Woman preventing coronavirus with her hand

News

Reshaping an Outbreak

March 16, 2020

In an op-ed that appeared in Arkansas Business, Arkansas Democrat Gazette, and The Jonesboro Sun, Carl Abraham, M.D., infectious diseases expert and assistant professor at NYITCOM-Arkansas, breaks down the facts about COVID-19 and why it’s important to contain the illness.

Earlier this week, I had a conversation with a health care worker who didn’t understand all of the fuss. He pointed out that most people infected with COVID-19 were just going to have a mild cold, which was true. Why were schools closing, events canceled, and communities quarantined? Why all the media coverage?

His point of view is understandable. Are the inconvenience, anxiety, and changes required of us justified? They are. This is not just a common cold or the flu. Why is COVID-19 different?

COVID-19 is an illness caused by a virus, a coronavirus, related to other coronaviruses that cause approximately one third of cases of the common cold. Unlike the common cold, this new coronavirus can cause serious and life-threatening illness as did the SARS coronavirus in 2003 and the MERS coronavirus in 2012.

COVID-19 appears to be also different from those coronaviruses in that it is more contagious from person to person. A person infected with COVID-19 will infect at least two or three other people. Doesn’t sound like much? Experts predict that 60 to 80 percent of the world population will be infected by the end of the year.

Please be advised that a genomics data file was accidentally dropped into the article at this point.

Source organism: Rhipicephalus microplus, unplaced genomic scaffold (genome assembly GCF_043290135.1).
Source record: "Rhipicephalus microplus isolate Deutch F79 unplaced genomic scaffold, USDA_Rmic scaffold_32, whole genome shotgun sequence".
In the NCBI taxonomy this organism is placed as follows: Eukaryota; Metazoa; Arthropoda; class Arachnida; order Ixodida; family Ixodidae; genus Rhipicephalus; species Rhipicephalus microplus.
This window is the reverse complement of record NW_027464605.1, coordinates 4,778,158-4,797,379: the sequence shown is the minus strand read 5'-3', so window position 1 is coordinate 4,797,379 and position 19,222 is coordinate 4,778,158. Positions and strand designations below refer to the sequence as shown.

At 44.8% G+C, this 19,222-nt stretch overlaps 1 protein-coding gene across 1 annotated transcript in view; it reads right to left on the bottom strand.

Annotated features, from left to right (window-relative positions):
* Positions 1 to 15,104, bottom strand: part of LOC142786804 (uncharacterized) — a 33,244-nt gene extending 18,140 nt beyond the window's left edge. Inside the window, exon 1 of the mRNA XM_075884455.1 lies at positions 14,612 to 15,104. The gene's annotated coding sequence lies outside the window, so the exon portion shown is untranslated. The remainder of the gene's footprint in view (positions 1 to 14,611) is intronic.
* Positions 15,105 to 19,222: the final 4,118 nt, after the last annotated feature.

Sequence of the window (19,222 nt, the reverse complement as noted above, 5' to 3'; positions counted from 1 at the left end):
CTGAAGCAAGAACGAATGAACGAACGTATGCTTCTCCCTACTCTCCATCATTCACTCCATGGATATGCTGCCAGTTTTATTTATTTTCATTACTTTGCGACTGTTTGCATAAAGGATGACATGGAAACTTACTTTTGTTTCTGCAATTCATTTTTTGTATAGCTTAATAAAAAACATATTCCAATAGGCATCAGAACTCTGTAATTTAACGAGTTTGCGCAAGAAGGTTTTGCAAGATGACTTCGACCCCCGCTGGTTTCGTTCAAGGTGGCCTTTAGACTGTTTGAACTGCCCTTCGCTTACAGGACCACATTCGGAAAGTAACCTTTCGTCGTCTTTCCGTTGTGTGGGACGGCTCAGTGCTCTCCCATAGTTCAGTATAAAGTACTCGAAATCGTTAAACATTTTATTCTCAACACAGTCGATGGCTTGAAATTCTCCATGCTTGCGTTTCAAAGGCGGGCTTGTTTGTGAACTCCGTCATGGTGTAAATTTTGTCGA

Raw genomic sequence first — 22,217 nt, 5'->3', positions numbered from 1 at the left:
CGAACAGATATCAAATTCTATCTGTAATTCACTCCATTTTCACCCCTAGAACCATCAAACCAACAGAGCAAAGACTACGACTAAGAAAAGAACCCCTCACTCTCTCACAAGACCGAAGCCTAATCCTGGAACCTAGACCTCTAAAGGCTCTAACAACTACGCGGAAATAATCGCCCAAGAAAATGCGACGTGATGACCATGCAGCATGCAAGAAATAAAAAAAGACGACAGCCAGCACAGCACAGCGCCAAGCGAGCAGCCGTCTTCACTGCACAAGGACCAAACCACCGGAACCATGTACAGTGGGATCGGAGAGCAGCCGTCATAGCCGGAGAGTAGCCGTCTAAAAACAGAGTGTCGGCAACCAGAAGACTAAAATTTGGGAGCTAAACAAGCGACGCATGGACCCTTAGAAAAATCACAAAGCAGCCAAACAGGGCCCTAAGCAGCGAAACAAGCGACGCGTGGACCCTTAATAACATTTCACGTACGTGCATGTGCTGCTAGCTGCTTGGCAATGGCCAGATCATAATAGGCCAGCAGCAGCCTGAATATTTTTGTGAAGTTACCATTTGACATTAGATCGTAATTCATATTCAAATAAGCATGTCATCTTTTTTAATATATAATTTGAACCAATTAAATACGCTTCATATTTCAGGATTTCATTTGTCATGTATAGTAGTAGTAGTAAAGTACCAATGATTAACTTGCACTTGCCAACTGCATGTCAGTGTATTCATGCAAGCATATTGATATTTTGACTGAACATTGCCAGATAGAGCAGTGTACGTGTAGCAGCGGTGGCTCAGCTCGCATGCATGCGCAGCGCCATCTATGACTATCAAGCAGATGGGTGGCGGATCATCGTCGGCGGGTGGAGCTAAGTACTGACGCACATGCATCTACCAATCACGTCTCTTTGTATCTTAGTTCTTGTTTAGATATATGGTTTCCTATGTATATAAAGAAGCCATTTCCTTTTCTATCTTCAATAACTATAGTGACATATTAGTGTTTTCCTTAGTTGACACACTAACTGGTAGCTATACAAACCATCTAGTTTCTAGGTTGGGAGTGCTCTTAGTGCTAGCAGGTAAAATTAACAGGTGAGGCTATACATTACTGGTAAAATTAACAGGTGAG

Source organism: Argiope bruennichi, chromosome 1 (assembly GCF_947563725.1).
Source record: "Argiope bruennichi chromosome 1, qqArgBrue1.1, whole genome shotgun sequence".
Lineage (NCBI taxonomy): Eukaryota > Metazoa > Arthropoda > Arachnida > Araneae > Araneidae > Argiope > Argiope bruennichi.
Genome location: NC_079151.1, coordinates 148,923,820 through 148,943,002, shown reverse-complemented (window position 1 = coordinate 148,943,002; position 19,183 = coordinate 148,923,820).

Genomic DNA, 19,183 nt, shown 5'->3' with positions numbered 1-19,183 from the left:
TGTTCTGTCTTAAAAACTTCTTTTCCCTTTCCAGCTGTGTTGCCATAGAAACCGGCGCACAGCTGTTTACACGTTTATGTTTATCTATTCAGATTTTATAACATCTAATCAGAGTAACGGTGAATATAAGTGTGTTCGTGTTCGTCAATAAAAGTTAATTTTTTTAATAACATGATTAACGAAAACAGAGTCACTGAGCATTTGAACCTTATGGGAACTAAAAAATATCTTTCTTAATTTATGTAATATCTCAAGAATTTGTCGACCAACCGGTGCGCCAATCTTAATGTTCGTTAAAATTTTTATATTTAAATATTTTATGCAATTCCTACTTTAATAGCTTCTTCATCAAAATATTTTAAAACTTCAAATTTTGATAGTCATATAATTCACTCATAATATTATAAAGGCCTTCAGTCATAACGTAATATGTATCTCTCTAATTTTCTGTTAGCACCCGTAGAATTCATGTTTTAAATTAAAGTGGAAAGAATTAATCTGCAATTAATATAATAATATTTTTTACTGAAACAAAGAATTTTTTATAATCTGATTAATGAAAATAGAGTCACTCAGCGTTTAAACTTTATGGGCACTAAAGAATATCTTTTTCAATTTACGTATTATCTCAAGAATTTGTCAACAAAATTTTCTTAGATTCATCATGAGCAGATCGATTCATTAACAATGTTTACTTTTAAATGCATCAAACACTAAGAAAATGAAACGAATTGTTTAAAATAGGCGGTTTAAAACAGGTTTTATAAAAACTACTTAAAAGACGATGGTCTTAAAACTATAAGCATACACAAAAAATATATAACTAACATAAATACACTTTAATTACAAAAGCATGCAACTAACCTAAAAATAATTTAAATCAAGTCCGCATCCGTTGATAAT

COVID-19 is often compared to influenza (the flu), which kills about 0.1 percent of those infected. In contrast, COVID-19 kills about 1 percent of those infected, 10 times that of influenza. But that is not the whole story. If you are 60 to 69 years of age, the mortality rate is 3.6 percent. From 70 to 79 years old it is 8 percent. For those over 80, the mortality rate is somewhere between 15 to 20 percent, that is 15 to 20 deaths out of 100 people infected, 40 times that of influenza.

This does not take into account the number of those infected that require hospitalization, including admission to the intensive care unit and mechanical ventilation, which may be as high as 10 to 15%. And being young and strong does not guarantee that you will not have severe, life-threatening illness.

What this amounts to is the potential for the health care system (physician’s offices, urgent care facilities, ambulances and other first responders, hospitals, pharmacies, etc.), both regionally and nationally, to be overwhelmed while trying to care for those extremely ill and dying people. Sounds like a zombie apocalypse? Here’s some perspective from an unnamed Italian physician who told Newsweek regarding the struggle keep up with the demand and the devastating consumption of health care resources caused by the COVID-19 outbreak:

“Doctors are having to choose between intubating a 40-year-old with two kids, a 40-year-old who is fit and healthy with no comorbidities, and a 60-year-old with high blood pressure, because they don’t have enough beds. In the hallway, meanwhile, there are another 15 people waiting who are already hardly breathing and need oxygen. The army is trying to bring some of them to other regions with helicopters but it not enough. The flow is just too much, too many people are getting sick at the same time.”

There are other consequences when health care systems cannot deal with the load. As health care workers are at high risk of being exposed and becoming ill, there may be physician, nurs and emergency responder shortages. Routine or elective office visits or surgeries would be postponed. Routine medications may be in short supply. And those seeking emergency care may experience life-threatening delays. All of these occurred in China and are now occurring in Italy. The results are tragic.